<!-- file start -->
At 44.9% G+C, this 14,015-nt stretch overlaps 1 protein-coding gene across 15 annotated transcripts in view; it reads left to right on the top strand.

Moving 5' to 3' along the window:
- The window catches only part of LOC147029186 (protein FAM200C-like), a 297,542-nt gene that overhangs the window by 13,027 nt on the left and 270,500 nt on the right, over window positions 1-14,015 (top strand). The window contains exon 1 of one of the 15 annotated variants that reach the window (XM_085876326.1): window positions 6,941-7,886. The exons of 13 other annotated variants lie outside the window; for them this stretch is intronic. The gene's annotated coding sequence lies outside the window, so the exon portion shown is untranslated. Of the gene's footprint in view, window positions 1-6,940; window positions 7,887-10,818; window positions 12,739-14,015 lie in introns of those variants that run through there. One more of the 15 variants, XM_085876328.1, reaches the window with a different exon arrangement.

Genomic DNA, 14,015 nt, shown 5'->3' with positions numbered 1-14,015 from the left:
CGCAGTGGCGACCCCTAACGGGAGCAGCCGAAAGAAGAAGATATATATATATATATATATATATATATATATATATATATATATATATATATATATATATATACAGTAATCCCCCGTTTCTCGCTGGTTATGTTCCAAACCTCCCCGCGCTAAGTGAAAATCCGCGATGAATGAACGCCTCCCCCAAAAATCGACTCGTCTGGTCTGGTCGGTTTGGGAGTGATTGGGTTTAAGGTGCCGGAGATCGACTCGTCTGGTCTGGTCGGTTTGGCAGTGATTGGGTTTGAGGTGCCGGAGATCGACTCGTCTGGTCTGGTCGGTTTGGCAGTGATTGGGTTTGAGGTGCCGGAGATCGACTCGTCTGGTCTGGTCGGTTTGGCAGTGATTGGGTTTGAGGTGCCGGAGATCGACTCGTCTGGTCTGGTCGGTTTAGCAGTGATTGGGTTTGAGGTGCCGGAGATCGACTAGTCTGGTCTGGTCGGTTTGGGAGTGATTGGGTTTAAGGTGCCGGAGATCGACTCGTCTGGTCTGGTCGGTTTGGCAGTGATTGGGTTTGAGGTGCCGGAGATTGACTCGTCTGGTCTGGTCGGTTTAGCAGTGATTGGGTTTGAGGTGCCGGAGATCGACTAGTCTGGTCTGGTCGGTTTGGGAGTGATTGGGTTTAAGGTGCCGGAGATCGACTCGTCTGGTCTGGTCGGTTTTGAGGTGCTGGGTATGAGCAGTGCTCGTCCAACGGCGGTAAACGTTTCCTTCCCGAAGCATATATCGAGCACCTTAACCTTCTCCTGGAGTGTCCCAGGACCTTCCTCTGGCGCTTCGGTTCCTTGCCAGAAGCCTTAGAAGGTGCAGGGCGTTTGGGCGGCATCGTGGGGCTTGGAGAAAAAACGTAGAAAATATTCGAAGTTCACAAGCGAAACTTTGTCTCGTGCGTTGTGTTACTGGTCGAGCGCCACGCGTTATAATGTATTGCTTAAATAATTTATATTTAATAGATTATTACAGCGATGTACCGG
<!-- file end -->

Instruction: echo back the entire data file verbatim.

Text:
At 44.9% G+C, this 14,015-nt stretch overlaps 1 protein-coding gene across 15 annotated transcripts in view; it reads left to right on the top strand.

Moving 5' to 3' along the window:
- The window catches only part of LOC147029186 (protein FAM200C-like), a 297,542-nt gene that overhangs the window by 13,027 nt on the left and 270,500 nt on the right, over window positions 1-14,015 (top strand). The window contains exon 1 of one of the 15 annotated variants that reach the window (XM_085876326.1): window positions 6,941-7,886. The exons of 13 other annotated variants lie outside the window; for them this stretch is intronic. The gene's annotated coding sequence lies outside the window, so the exon portion shown is untranslated. Of the gene's footprint in view, window positions 1-6,940; window positions 7,887-10,818; window positions 12,739-14,015 lie in introns of those variants that run through there. One more of the 15 variants, XM_085876328.1, reaches the window with a different exon arrangement.

Genomic DNA, 14,015 nt, shown 5'->3' with positions numbered 1-14,015 from the left:
CGCAGTGGCGACCCCTAACGGGAGCAGCCGAAAGAAGAAGATATATATATATATATATATATATATATATATATATATATATATATATATATATATATATATACAGTAATCCCCCGTTTCTCGCTGGTTATGTTCCAAACCTCCCCGCGCTAAGTGAAAATCCGCGATGAATGAACGCCTCCCCCAAAAATCGACTCGTCTGGTCTGGTCGGTTTGGGAGTGATTGGGTTTAAGGTGCCGGAGATCGACTCGTCTGGTCTGGTCGGTTTGGCAGTGATTGGGTTTGAGGTGCCGGAGATCGACTCGTCTGGTCTGGTCGGTTTGGCAGTGATTGGGTTTGAGGTGCCGGAGATCGACTCGTCTGGTCTGGTCGGTTTGGCAGTGATTGGGTTTGAGGTGCCGGAGATCGACTCGTCTGGTCTGGTCGGTTTAGCAGTGATTGGGTTTGAGGTGCCGGAGATCGACTAGTCTGGTCTGGTCGGTTTGGGAGTGATTGGGTTTAAGGTGCCGGAGATCGACTCGTCTGGTCTGGTCGGTTTGGCAGTGATTGGGTTTGAGGTGCCGGAGATTGACTCGTCTGGTCTGGTCGGTTTAGCAGTGATTGGGTTTGAGGTGCCGGAGATCGACTAGTCTGGTCTGGTCGGTTTGGGAGTGATTGGGTTTAAGGTGCCGGAGATCGACTCGTCTGGTCTGGTCGGTTTTGAGGTGCTGGGTATGAGCAGTGCTCGTCCAACGGCGGTAAACGTTTCCTTCCCGAAGCATATATCGAGCACCTTAACCTTCTCCTGGAGTGTCCCAGGACCTTCCTCTGGCGCTTCGGTTCCTTGCCAGAAGCCTTAGAAGGTGCAGGGCGTTTGGGCGGCATCGTGGGGCTTGGAGAAAAAACGTAGAAAATATTCGAAGTTCACAAGCGAAACTTTGTCTCGTGCGTTGTGTTACTGGTCGAGCGCCACGCGTTATAATGTATTGCTTAAATAATTTATATTTAATAGATTATTACAGCGATGTACCGG